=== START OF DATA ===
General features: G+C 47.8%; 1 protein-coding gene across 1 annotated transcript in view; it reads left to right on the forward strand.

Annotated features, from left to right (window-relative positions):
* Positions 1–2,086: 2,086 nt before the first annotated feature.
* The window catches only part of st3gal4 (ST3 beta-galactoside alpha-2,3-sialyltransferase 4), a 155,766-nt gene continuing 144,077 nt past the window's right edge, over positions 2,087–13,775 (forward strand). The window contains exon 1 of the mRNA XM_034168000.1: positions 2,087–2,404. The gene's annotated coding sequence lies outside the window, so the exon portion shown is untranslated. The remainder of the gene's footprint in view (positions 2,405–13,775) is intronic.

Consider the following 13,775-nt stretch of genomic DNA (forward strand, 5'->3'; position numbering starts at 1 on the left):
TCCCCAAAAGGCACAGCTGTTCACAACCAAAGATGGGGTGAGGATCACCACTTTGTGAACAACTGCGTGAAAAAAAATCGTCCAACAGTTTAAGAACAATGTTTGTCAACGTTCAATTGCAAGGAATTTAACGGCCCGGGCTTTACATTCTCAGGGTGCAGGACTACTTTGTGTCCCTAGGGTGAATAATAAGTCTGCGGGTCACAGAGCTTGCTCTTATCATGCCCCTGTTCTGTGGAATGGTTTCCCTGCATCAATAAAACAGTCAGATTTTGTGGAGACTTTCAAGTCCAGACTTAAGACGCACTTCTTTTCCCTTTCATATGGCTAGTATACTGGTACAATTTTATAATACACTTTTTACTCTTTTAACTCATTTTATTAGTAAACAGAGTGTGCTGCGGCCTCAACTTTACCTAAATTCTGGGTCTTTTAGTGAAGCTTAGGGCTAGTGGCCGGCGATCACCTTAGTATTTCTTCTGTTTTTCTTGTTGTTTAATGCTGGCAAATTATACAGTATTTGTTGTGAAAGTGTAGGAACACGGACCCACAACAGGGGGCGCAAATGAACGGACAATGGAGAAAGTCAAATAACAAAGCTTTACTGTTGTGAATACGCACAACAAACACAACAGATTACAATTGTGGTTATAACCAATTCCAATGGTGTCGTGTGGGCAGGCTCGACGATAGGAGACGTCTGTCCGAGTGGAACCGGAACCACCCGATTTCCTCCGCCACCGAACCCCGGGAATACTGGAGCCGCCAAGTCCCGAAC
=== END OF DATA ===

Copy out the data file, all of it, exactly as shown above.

General features: G+C 47.8%; 1 protein-coding gene across 1 annotated transcript in view; it reads left to right on the forward strand.

Annotated features, from left to right (window-relative positions):
* Positions 1–2,086: 2,086 nt before the first annotated feature.
* The window catches only part of st3gal4 (ST3 beta-galactoside alpha-2,3-sialyltransferase 4), a 155,766-nt gene continuing 144,077 nt past the window's right edge, over positions 2,087–13,775 (forward strand). The window contains exon 1 of the mRNA XM_034168000.1: positions 2,087–2,404. The gene's annotated coding sequence lies outside the window, so the exon portion shown is untranslated. The remainder of the gene's footprint in view (positions 2,405–13,775) is intronic.

Consider the following 13,775-nt stretch of genomic DNA (forward strand, 5'->3'; position numbering starts at 1 on the left):
TCCCCAAAAGGCACAGCTGTTCACAACCAAAGATGGGGTGAGGATCACCACTTTGTGAACAACTGCGTGAAAAAAAATCGTCCAACAGTTTAAGAACAATGTTTGTCAACGTTCAATTGCAAGGAATTTAACGGCCCGGGCTTTACATTCTCAGGGTGCAGGACTACTTTGTGTCCCTAGGGTGAATAATAAGTCTGCGGGTCACAGAGCTTGCTCTTATCATGCCCCTGTTCTGTGGAATGGTTTCCCTGCATCAATAAAACAGTCAGATTTTGTGGAGACTTTCAAGTCCAGACTTAAGACGCACTTCTTTTCCCTTTCATATGGCTAGTATACTGGTACAATTTTATAATACACTTTTTACTCTTTTAACTCATTTTATTAGTAAACAGAGTGTGCTGCGGCCTCAACTTTACCTAAATTCTGGGTCTTTTAGTGAAGCTTAGGGCTAGTGGCCGGCGATCACCTTAGTATTTCTTCTGTTTTTCTTGTTGTTTAATGCTGGCAAATTATACAGTATTTGTTGTGAAAGTGTAGGAACACGGACCCACAACAGGGGGCGCAAATGAACGGACAATGGAGAAAGTCAAATAACAAAGCTTTACTGTTGTGAATACGCACAACAAACACAACAGATTACAATTGTGGTTATAACCAATTCCAATGGTGTCGTGTGGGCAGGCTCGACGATAGGAGACGTCTGTCCGAGTGGAACCGGAACCACCCGATTTCCTCCGCCACCGAACCCCGGGAATACTGGAGCCGCCAAGTCCCGAAC